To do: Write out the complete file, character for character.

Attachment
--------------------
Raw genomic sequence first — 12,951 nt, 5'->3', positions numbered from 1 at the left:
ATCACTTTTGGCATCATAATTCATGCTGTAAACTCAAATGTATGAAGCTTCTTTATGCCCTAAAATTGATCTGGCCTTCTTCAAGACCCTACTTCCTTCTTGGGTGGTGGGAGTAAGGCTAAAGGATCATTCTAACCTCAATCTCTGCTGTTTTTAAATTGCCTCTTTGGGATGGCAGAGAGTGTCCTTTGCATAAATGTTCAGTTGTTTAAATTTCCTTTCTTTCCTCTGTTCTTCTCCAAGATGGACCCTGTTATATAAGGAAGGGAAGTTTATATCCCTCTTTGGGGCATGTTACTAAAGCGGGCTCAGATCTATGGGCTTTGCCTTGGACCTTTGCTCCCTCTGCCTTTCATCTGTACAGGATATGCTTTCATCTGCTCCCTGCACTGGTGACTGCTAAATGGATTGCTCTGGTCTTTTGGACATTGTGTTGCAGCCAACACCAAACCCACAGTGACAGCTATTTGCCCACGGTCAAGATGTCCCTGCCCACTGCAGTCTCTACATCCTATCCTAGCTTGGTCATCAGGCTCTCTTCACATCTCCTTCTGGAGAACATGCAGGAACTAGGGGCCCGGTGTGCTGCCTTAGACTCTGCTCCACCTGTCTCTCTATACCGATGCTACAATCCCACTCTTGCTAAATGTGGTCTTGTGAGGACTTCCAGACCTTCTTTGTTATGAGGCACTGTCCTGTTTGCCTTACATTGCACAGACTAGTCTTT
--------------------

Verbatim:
Raw genomic sequence first — 12,951 nt, 5'->3', positions numbered from 1 at the left:
ATCACTTTTGGCATCATAATTCATGCTGTAAACTCAAATGTATGAAGCTTCTTTATGCCCTAAAATTGATCTGGCCTTCTTCAAGACCCTACTTCCTTCTTGGGTGGTGGGAGTAAGGCTAAAGGATCATTCTAACCTCAATCTCTGCTGTTTTTAAATTGCCTCTTTGGGATGGCAGAGAGTGTCCTTTGCATAAATGTTCAGTTGTTTAAATTTCCTTTCTTTCCTCTGTTCTTCTCCAAGATGGACCCTGTTATATAAGGAAGGGAAGTTTATATCCCTCTTTGGGGCATGTTACTAAAGCGGGCTCAGATCTATGGGCTTTGCCTTGGACCTTTGCTCCCTCTGCCTTTCATCTGTACAGGATATGCTTTCATCTGCTCCCTGCACTGGTGACTGCTAAATGGATTGCTCTGGTCTTTTGGACATTGTGTTGCAGCCAACACCAAACCCACAGTGACAGCTATTTGCCCACGGTCAAGATGTCCCTGCCCACTGCAGTCTCTACATCCTATCCTAGCTTGGTCATCAGGCTCTCTTCACATCTCCTTCTGGAGAACATGCAGGAACTAGGGGCCCGGTGTGCTGCCTTAGACTCTGCTCCACCTGTCTCTCTATACCGATGCTACAATCCCACTCTTGCTAAATGTGGTCTTGTGAGGACTTCCAGACCTTCTTTGTTATGAGGCACTGTCCTGTTTGCCTTACATTGCACAGACTAGTCTTT